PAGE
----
As Madison Metro begins to enforce the existing student ID policy, many have observed a smooth transition into full implementation.
According to Metro Madison Bus Driver Frances Craig, the policies, which are intended to eliminate fraudulent use of the unlimited bus pass by prohibiting students from selling their bus passes to non-students, have been successful.
Associated Students of Madison Press Office Director David Gardner said he thinks the issue needed to be addressed, and the first stages of the enforcement period are going well.
“This is a transition period and we are definitely easing into the process,” Gardner said. “Right now, enforcement has been more prevalent off campus, but I think after Thanksgiving break, we will see it phase in and we will likely start seeing the program implemented on our campus.”
According to Craig, all bus drivers have been instructed to only ID people with Edgewood College bus passes as of now. However, Craig added they are working on asking every unlimited bus pass user for ID.
Many UW students already show their IDs regardless of being asked, Craig said.
General Manager of Madison Metro Chuck Kamp said drivers have been using appropriate levels of enforcement to ensure the timeliness of the bus and to respect people’s schedules.
Bus drivers are allowed to use their discretion when checking identifications and have been making announcements to communicate with riders the new policies, Kamp said.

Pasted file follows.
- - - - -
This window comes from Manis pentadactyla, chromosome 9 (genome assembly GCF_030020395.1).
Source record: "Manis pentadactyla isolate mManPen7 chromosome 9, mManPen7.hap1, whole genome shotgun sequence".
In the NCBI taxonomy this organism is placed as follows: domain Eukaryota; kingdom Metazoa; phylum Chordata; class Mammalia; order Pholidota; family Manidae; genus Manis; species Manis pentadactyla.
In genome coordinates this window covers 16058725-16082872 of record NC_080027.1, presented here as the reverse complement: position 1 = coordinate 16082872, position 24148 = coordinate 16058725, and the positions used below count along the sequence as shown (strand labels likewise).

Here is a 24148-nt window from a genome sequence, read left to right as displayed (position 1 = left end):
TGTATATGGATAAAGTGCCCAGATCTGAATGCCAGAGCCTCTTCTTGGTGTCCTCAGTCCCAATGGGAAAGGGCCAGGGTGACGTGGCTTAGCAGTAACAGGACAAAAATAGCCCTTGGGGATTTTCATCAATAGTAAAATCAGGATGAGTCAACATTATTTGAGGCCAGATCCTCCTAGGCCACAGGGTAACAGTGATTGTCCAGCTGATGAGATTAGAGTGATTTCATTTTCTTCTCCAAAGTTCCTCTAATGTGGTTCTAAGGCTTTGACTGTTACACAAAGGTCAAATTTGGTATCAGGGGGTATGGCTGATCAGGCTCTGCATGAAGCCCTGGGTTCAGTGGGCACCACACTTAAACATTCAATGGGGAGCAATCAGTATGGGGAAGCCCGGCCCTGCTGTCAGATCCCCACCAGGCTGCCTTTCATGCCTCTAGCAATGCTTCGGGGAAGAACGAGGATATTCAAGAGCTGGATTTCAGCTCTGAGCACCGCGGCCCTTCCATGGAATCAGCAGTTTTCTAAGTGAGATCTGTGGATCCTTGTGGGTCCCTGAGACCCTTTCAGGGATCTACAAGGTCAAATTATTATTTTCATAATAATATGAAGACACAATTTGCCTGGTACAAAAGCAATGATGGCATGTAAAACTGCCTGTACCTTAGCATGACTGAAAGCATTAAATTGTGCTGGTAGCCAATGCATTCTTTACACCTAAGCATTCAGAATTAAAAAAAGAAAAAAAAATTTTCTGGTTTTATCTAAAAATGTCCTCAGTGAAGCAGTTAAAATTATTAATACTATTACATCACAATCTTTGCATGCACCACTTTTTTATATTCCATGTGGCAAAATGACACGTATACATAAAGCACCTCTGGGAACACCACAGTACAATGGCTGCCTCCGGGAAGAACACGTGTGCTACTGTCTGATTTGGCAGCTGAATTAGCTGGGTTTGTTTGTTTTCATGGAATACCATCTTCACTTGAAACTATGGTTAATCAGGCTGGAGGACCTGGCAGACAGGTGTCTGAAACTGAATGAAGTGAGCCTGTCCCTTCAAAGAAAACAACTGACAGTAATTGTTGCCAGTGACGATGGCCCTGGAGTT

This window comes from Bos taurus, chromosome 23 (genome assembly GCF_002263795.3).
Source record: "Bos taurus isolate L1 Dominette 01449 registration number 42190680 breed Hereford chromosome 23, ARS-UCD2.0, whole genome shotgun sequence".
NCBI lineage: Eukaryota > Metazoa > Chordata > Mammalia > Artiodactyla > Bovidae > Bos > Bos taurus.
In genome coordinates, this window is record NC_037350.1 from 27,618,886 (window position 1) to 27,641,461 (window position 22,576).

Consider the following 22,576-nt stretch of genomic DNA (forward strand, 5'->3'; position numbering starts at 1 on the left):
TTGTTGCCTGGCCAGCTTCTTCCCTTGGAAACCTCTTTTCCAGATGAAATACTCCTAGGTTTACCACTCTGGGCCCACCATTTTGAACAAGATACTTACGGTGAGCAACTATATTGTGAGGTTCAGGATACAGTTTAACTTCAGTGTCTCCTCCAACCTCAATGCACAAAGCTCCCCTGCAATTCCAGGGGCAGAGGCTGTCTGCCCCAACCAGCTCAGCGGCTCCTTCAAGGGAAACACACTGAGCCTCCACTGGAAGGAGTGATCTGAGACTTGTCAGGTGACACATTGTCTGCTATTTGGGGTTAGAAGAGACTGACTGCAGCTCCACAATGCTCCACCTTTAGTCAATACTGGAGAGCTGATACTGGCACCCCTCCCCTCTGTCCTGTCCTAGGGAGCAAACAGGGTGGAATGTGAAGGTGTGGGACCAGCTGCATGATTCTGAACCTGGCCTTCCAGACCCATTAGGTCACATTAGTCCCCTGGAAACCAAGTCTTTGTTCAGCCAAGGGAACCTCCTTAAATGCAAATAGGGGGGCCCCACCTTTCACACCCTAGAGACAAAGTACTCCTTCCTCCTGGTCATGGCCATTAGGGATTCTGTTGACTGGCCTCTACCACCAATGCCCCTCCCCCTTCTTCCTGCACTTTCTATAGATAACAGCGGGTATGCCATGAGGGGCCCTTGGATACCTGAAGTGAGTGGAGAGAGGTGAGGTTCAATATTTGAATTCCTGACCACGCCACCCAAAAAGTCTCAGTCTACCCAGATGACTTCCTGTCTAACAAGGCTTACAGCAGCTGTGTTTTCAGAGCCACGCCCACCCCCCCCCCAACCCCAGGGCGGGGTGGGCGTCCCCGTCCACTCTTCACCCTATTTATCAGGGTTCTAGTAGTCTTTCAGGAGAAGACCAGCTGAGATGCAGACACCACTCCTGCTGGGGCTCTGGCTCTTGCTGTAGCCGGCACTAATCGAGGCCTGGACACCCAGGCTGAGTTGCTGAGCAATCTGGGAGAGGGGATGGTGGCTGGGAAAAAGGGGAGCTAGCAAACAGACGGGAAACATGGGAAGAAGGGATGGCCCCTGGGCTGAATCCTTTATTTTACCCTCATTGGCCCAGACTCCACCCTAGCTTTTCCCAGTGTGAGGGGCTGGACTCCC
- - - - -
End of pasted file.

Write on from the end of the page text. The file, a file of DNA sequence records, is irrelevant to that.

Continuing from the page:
On Sunday evening at 5:30 p.m., only two out of 12 people were asked to show ID on the Route 7 bus from the West Gorham Street and North Basset Street stop. Both were Edgewood students.
Jennifer Bacon, an employee of Madison Metro Transit, also said Madison Metro is receiving favorable feedback from pass participants, which include UW, MATC, Edgewood College and St. Mary’s.
Bacon added the new policies are part of a “pilot project,” and bus drivers will be focusing on one pass participant at a time in the early stages of the enforcement period.
Craig said she and many other bus drivers were in favor of the enforcement policy.
“Before, I saw a lot of people who I knew weren’t students riding the bus—one day they’d have an MATC pass, one day a UW employee ID — and now that we have this, that won’t happen anymore,” Craig said.
According to Gardner, the ID policy was implemented due to increased expenses with the use of fraudulent bus passes. ASM wants to ensure students’ fees do not get too expensive because of fraudulent use of the bus pass, Gardner added.
Although the policy will be implemented increasingly, Gardner said policy may be changed should the enforcement hinder students’ bus access.
“This policy will be enforced increasingly, but if we find out that students are not riding the bus because of the policy or that students are getting their bus passes confiscated because they forget their ID, we will reevaluate our position on the policy,” Gardner said.
Kamp said Madison Metro would continue to focus on educating individuals on bus policies in order to avoid unnecessary punishment or bus pass confiscation.